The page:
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MHS responds to coronavirus outbreak

By Ella Kohler
Hometown Weekly Intern

With the coronavirus outbreak growing more serious each day, it seems the world has been turned upside down. Many aspects of daily life, from working to socializing to schooling, have been changed dramatically — and life at Medfield High School is no exception.

Due to the statewide school closure, MHS has turned to new learning methods for its students. On Thursday, March 19, MHS began its alternative learning approach, which centers around online assignments and communication with teachers. Notably, in an email introducing this method to the school community, Principal Robert Parga wrote: “The work assigned is not designed to replicate our face-to-face classroom experiences; rather, it is designed to allow for enrichment to occur in an engaging manner.”

In planning the digital curriculum, Assistant Principal Jeffrey Sperling said that the faculty has worked to “figure out where that sweet spot is between keeping kids engaged, but certainly being respectful of everybody’s limitations.” He also said that the faculty is dealing with obstacles like working away from the building’s offices, sorting through an influx of available online resources, and translating subject matter into an effective online form.

As an educator navigating these online lessons, Social Studies Teacher and Department Chair Kathleen Emerson said, “Most of us have a ton of resources available; it’s just a matter of switching your mindset from face-to-face to online.” According to Emerson, teachers have reached out to each other to “ensure continuity and similar goals,” as well as to help each other with any technology issues. 

“As a history teacher, I look back to times where the country really pulled together: the Great Depression, World War II, 9/11,” said Emerson, “and I think we should take the best of lessons from those times and apply them: that we’re all a community and to look out for each other.”

One way the school is looking to put those lessons into action is through its efforts to provide lunches to Medfield students. With 190 students in the school district usually receiving free or reduced-price meals, Director of Food Services Caitlin Fahy said that the school will be providing pre-packed lunches for no charge outside of Medfield High School from 12:00-1:00 p.m. for the time being. (For more information, contact Caitlin Fahy at cfahy@email.medfield.net).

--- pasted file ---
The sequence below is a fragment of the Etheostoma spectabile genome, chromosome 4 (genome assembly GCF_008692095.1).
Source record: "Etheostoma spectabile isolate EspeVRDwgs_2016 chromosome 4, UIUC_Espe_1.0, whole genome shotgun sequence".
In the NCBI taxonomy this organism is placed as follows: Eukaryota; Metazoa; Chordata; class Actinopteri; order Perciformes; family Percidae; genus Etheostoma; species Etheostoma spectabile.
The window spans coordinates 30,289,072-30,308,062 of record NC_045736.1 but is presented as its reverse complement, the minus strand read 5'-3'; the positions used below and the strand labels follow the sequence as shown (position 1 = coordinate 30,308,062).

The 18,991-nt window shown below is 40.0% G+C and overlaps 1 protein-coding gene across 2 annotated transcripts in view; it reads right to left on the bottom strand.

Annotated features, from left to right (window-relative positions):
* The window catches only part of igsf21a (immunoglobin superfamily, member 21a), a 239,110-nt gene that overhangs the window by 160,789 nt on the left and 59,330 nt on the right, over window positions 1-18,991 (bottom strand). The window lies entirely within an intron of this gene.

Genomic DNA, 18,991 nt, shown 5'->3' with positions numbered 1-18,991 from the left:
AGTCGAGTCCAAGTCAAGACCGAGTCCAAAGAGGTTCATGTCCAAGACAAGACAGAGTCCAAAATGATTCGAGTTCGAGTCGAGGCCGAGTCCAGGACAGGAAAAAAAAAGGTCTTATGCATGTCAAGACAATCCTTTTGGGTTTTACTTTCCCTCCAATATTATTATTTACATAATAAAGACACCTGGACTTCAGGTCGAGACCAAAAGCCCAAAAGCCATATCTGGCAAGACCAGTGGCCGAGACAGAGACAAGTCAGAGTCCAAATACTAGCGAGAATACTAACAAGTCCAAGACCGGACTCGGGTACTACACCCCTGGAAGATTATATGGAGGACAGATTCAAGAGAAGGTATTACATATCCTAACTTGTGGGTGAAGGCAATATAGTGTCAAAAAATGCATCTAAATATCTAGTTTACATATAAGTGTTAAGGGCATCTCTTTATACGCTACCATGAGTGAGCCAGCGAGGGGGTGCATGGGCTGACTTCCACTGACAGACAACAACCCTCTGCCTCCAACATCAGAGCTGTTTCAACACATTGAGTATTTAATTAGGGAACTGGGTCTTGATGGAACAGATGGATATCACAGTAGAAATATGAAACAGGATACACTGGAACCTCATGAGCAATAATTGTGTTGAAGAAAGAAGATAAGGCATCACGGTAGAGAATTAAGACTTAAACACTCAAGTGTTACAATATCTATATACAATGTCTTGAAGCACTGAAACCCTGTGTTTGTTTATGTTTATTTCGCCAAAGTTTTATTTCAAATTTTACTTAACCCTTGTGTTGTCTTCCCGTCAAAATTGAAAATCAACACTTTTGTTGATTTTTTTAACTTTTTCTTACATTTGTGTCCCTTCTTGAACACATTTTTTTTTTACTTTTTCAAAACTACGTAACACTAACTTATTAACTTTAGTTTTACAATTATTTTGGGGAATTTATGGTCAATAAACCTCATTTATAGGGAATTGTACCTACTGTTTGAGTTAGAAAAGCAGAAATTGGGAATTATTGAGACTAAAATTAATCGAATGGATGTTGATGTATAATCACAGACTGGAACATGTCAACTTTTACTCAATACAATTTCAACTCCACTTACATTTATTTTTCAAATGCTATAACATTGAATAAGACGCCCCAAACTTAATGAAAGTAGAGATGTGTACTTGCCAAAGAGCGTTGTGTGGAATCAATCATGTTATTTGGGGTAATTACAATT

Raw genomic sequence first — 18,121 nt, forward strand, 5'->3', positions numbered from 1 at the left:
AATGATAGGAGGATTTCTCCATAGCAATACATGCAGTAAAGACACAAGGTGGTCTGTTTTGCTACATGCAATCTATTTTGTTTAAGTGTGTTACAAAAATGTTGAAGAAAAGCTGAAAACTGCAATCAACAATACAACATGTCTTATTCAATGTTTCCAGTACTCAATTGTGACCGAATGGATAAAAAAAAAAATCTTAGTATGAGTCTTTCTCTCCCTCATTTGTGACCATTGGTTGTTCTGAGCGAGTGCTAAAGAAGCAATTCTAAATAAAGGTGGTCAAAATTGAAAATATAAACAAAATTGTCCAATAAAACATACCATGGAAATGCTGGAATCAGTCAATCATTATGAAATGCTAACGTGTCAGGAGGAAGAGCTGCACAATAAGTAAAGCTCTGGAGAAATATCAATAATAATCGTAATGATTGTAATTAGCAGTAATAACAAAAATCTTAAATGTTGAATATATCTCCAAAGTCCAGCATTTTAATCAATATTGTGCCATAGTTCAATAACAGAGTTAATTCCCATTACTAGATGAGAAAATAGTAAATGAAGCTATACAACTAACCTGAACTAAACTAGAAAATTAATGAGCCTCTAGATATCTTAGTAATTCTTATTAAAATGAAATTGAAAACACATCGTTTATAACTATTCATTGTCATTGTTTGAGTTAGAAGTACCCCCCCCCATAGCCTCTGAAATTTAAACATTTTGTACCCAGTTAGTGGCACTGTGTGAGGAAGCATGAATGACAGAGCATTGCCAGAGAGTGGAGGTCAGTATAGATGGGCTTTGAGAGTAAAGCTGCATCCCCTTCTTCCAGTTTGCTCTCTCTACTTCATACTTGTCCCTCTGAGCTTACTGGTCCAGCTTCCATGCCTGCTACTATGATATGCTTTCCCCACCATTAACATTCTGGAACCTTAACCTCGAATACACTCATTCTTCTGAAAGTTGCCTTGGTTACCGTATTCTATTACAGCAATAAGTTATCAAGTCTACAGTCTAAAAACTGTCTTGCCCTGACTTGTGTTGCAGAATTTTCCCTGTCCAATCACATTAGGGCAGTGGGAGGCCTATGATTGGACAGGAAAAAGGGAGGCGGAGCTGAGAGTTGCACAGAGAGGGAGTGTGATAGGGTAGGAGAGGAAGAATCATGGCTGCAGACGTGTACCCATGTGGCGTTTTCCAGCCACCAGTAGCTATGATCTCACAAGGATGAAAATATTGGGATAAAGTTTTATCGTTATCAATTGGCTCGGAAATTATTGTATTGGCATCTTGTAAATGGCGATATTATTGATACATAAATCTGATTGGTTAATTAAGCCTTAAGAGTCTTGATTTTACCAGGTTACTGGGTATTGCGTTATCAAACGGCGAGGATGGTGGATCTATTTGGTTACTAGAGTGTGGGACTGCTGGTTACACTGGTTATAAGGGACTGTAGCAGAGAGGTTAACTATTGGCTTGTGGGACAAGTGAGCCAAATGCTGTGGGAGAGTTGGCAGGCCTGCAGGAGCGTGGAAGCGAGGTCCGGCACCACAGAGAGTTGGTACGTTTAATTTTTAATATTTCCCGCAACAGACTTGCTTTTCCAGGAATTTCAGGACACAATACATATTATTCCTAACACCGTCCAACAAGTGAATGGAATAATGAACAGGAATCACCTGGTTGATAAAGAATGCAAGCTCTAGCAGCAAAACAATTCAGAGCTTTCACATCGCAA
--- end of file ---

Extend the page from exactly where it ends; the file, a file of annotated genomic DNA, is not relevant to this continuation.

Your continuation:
In addition to academics and meals, students are facing a variety of extracurricular changes. Due to the outbreak, the original March performance dates for MHS’s production of "Into the Woods" were cancelled. Hearing the news, “it was like somebody knocked the wind out of me,” said MHS Theatre Society President Anna Debettencourt. “It was like our last mainstage show, and for me it was probably going to be my last time on stage, ever.”

The rights to the show were later extended by Music Theatre International (MTI). “I’m not willing to give up,” said MHS Theatre Director Andrea McCoy. “Having heard back from MTI, I’m definitely a lot more cautiously optimistic.”

Spring sports have also been affected. On March 16, the MIAA announced that the season’s start would tentatively be delayed until April 27. Lacrosse captain Jimmy Cosolito said that this change was particularly disappointing following the team’s loss in the championship last year. “This year was supposed to be the redemption year.” said Cosolito. “But everybody's keeping their spirits high hoping that we can come back.”

With this delayed start to spring sports, Athletic Director Eric Scott said, “What we don’t want people to do is go to school, congregate, have any sort of captains practice, because with that you’re going to possibly expose others and just continue the spread.” Scott emphasized that social distancing will both improve health outcomes and the athletes’ likelihood of having their seasons at all.

Spring also marks an important time for high school juniors preparing to apply to college. These students face a variety of disruptions to the process, including the cancellation or rescheduling of certain SAT and ACT dates, as well as adjustments to this year’s AP exams. 

Junior Class President Chloe Dudley said, “I know that, really, the big concern of most juniors is the fact that our college process has been interrupted, and that is very stressful. Grades are frozen. Every college is shut down, so we cannot tour them. Really, just the biggest parts of junior year have been stalled.”

Despite the many challenges the school community and world are facing because of the virus, the situation has also fostered gratitude. 

“From this experience, I know I’m never going to complain about having to get up and have a place to go to and have a community to be in," said junior Andrew Barrette. "It’s something that I think I take for granted.”

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